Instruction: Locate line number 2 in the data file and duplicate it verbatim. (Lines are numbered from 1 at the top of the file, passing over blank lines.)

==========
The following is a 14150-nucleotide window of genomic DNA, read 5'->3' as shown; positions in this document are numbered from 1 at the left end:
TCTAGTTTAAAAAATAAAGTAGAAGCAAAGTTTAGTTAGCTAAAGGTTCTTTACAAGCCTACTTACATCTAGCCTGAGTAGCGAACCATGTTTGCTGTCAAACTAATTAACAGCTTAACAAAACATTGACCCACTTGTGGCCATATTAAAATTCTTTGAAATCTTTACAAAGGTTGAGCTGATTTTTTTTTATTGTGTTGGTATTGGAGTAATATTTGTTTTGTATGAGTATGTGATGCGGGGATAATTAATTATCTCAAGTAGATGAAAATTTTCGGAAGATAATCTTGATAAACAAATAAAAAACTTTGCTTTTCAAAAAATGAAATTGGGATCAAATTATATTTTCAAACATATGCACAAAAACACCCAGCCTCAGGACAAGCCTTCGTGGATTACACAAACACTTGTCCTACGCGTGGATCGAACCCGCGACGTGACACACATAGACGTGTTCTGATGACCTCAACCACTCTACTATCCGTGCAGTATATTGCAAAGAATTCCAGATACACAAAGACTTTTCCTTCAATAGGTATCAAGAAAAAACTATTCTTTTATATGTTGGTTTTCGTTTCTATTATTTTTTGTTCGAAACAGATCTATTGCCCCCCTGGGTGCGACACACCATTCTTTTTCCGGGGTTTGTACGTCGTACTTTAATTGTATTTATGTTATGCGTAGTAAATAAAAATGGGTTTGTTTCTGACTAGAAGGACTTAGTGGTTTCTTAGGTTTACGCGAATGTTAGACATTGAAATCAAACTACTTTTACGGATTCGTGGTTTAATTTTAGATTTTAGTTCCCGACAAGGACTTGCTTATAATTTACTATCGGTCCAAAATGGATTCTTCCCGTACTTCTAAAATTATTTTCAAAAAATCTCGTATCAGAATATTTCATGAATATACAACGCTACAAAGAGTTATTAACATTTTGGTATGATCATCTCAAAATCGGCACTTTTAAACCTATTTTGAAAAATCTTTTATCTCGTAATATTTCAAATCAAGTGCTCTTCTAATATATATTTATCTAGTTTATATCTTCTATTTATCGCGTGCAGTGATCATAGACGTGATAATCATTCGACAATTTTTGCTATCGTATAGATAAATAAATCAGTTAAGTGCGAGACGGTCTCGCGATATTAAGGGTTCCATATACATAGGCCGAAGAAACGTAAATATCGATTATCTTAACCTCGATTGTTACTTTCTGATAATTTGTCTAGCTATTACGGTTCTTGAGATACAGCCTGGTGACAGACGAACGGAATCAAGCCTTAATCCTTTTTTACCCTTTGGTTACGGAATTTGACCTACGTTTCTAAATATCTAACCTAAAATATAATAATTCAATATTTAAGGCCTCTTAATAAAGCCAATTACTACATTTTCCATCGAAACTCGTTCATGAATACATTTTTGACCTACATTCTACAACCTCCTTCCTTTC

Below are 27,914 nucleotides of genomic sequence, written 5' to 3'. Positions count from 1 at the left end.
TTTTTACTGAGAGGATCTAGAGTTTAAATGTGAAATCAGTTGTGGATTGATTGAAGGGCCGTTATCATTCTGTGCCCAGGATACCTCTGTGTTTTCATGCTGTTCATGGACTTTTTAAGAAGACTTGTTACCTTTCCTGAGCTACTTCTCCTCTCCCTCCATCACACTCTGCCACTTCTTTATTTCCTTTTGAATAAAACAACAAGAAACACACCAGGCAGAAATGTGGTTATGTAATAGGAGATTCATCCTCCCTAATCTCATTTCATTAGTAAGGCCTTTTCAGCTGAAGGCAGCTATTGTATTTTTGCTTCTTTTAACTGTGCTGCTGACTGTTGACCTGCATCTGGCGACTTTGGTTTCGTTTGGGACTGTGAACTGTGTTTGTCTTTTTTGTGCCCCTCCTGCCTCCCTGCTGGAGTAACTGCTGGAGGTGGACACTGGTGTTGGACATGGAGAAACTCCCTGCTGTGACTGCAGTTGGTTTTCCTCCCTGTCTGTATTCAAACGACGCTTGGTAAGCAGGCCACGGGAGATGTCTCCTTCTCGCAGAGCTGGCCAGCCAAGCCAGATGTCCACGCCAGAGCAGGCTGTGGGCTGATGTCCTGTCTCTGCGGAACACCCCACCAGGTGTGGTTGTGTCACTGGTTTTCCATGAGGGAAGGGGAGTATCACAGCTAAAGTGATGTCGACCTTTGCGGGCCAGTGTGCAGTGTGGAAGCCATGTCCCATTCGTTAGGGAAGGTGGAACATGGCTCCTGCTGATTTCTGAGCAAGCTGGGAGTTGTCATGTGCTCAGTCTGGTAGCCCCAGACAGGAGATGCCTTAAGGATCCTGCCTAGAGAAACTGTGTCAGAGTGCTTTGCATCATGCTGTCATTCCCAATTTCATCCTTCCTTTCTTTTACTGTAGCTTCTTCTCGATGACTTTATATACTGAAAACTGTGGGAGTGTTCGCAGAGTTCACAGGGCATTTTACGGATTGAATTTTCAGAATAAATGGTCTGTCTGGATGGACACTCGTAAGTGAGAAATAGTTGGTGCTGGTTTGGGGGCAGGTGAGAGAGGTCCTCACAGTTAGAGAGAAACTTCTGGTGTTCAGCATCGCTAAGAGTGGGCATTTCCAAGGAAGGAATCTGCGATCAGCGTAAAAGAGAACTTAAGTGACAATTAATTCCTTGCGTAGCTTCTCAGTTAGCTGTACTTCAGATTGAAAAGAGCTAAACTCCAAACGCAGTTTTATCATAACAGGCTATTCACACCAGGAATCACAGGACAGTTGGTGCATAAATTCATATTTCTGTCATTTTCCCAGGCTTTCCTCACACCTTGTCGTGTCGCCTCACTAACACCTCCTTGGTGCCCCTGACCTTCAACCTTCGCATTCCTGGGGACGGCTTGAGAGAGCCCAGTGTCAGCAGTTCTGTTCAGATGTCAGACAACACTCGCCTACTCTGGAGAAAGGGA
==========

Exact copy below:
TCTAGTTTAAAAAATAAAGTAGAAGCAAAGTTTAGTTAGCTAAAGGTTCTTTACAAGCCTACTTACATCTAGCCTGAGTAGCGAACCATGTTTGCTGTCAAACTAATTAACAGCTTAACAAAACATTGACCCACTTGTGGCCATATTAAAATTCTTTGAAATCTTTACAAAGGTTGAGCTGATTTTTTTTTATTGTGTTGGTATTGGAGTAATATTTGTTTTGTATGAGTATGTGATGCGGGGATAATTAATTATCTCAAGTAGATGAAAATTTTCGGAAGATAATCTTGATAAACAAATAAAAAACTTTGCTTTTCAAAAAATGAAATTGGGATCAAATTATATTTTCAAACATATGCACAAAAACACCCAGCCTCAGGACAAGCCTTCGTGGATTACACAAACACTTGTCCTACGCGTGGATCGAACCCGCGACGTGACACACATAGACGTGTTCTGATGACCTCAACCACTCTACTATCCGTGCAGTATATTGCAAAGAATTCCAGATACACAAAGACTTTTCCTTCAATAGGTATCAAGAAAAAACTATTCTTTTATATGTTGGTTTTCGTTTCTATTATTTTTTGTTCGAAACAGATCTATTGCCCCCCTGGGTGCGACACACCATTCTTTTTCCGGGGTTTGTACGTCGTACTTTAATTGTATTTATGTTATGCGTAGTAAATAAAAATGGGTTTGTTTCTGACTAGAAGGACTTAGTGGTTTCTTAGGTTTACGCGAATGTTAGACATTGAAATCAAACTACTTTTACGGATTCGTGGTTTAATTTTAGATTTTAGTTCCCGACAAGGACTTGCTTATAATTTACTATCGGTCCAAAATGGATTCTTCCCGTACTTCTAAAATTATTTTCAAAAAATCTCGTATCAGAATATTTCATGAATATACAACGCTACAAAGAGTTATTAACATTTTGGTATGATCATCTCAAAATCGGCACTTTTAAACCTATTTTGAAAAATCTTTTATCTCGTAATATTTCAAATCAAGTGCTCTTCTAATATATATTTATCTAGTTTATATCTTCTATTTATCGCGTGCAGTGATCATAGACGTGATAATCATTCGACAATTTTTGCTATCGTATAGATAAATAAATCAGTTAAGTGCGAGACGGTCTCGCGATATTAAGGGTTCCATATACATAGGCCGAAGAAACGTAAATATCGATTATCTTAACCTCGATTGTTACTTTCTGATAATTTGTCTAGCTATTACGGTTCTTGAGATACAGCCTGGTGACAGACGAACGGAATCAAGCCTTAATCCTTTTTTACCCTTTGGTTACGGAATTTGACCTACGTTTCTAAATATCTAACCTAAAATATAATAATTCAATATTTAAGGCCTCTTAATAAAGCCAATTACTACATTTTCCATCGAAACTCGTTCATGAATACATTTTTGACCTACATTCTACAACCTCCTTCCTTTC